Support the news
Ty Cobb sat in the corner, his smile a crooked line,
And said, "I scuffed the ball, my friend. I worked to steal a sign...
And file my spikes? Of course I did. I'd file 'em these days, too.
You want to win like I did, pal, you do what you can do."
Old Walter Johnson shook his head. He wouldn't go along
With cheating, or with blurring that thin line 'tween right and wrong.
"The game deserves respect," he said, "from all of us who play.
Without the rules, it's chaos." "That's an easy thing to say,"
Roared Cobb, "when you can throw the ball past any human hitter."
(Gee, there he was, a hundred twenty, still Ty Cobb was bitter.)
But Walter wouldn't argue, though he wondered, as he sat
Among the ghosts of baseball's past what Cobb was getting at.
"The players now are different, friend, and it's a different game,"
So said Lou Gehrig, quietly. "All right, but all the same,
The cheating's cheating," Johnson said, "and law is law as well."
And Casey Stengal cocked his head and muttered, "Hard to tell...
When fired, which means I had to leave, there wasn't any doubt...
But if my guys had juiced I might be still employed, not out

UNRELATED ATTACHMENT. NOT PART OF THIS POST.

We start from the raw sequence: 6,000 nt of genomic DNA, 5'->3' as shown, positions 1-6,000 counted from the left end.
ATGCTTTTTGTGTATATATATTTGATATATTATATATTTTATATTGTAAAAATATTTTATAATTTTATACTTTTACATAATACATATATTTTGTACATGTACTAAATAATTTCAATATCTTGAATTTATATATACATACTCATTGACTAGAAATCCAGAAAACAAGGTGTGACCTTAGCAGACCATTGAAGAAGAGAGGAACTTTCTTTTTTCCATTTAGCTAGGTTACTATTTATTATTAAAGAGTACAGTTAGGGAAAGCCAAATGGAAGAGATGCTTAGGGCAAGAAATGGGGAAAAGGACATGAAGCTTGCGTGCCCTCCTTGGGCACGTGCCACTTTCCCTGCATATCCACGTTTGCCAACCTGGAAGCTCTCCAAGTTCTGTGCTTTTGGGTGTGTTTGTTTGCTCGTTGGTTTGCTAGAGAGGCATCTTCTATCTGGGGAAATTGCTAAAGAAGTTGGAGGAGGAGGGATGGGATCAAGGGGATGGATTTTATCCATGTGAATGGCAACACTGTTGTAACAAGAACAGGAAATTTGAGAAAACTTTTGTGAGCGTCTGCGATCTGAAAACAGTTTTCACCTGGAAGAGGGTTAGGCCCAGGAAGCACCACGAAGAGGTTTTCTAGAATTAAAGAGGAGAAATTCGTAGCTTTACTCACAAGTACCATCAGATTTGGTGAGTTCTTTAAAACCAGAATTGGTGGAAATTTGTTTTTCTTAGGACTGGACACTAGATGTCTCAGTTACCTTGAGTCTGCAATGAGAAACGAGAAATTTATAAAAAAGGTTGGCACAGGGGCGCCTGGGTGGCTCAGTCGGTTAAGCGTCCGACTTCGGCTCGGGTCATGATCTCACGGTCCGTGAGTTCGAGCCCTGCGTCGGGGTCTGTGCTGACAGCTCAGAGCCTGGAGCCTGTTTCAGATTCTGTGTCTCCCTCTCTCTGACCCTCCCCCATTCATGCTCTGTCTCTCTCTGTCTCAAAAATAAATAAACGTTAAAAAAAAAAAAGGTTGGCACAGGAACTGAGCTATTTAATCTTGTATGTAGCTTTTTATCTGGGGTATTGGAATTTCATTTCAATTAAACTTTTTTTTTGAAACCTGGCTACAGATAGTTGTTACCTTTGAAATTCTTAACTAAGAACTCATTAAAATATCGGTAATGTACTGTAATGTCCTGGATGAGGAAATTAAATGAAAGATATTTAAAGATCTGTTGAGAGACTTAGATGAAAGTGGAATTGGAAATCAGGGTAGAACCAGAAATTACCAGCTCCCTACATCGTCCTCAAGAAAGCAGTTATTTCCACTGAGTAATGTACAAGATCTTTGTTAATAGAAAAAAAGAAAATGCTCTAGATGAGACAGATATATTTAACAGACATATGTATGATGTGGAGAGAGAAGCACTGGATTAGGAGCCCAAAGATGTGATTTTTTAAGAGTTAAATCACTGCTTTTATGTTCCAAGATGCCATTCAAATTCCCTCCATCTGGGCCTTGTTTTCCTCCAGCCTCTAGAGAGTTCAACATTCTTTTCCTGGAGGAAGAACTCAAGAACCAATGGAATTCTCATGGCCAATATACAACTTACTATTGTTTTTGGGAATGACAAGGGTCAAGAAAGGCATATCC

Of baseball, which, without me, what's-his-name who hits so good,
Is certainly a man who, sure as bats are made of wood,
Could be, when summer beats a team to dust, it's hot, he's tired...
And if the steroids help, I'd rather them than being fired."
And Mickey Mantle, sleeping, stirred. A faint smile crossed his face.
He mumbled in his slumber, "Yeah, I'll go along with Case."
The laughs that followed faded out when Babe Ruth wandered in,
And sat among the other legends, grinning Babe Ruth's grin.
"Say, Jidge," said Cy Young quietly, if steroids had been there..."
And Ruth held up his hand and said, "There's no one left to care.
But I can tell you, boys, and then I've nothing else to else to add.
On Op'ning Day we're talking drugs, not baseball, and that's sad.
This program aired on March 30, 2006. The audio for this program is not available.
Support the news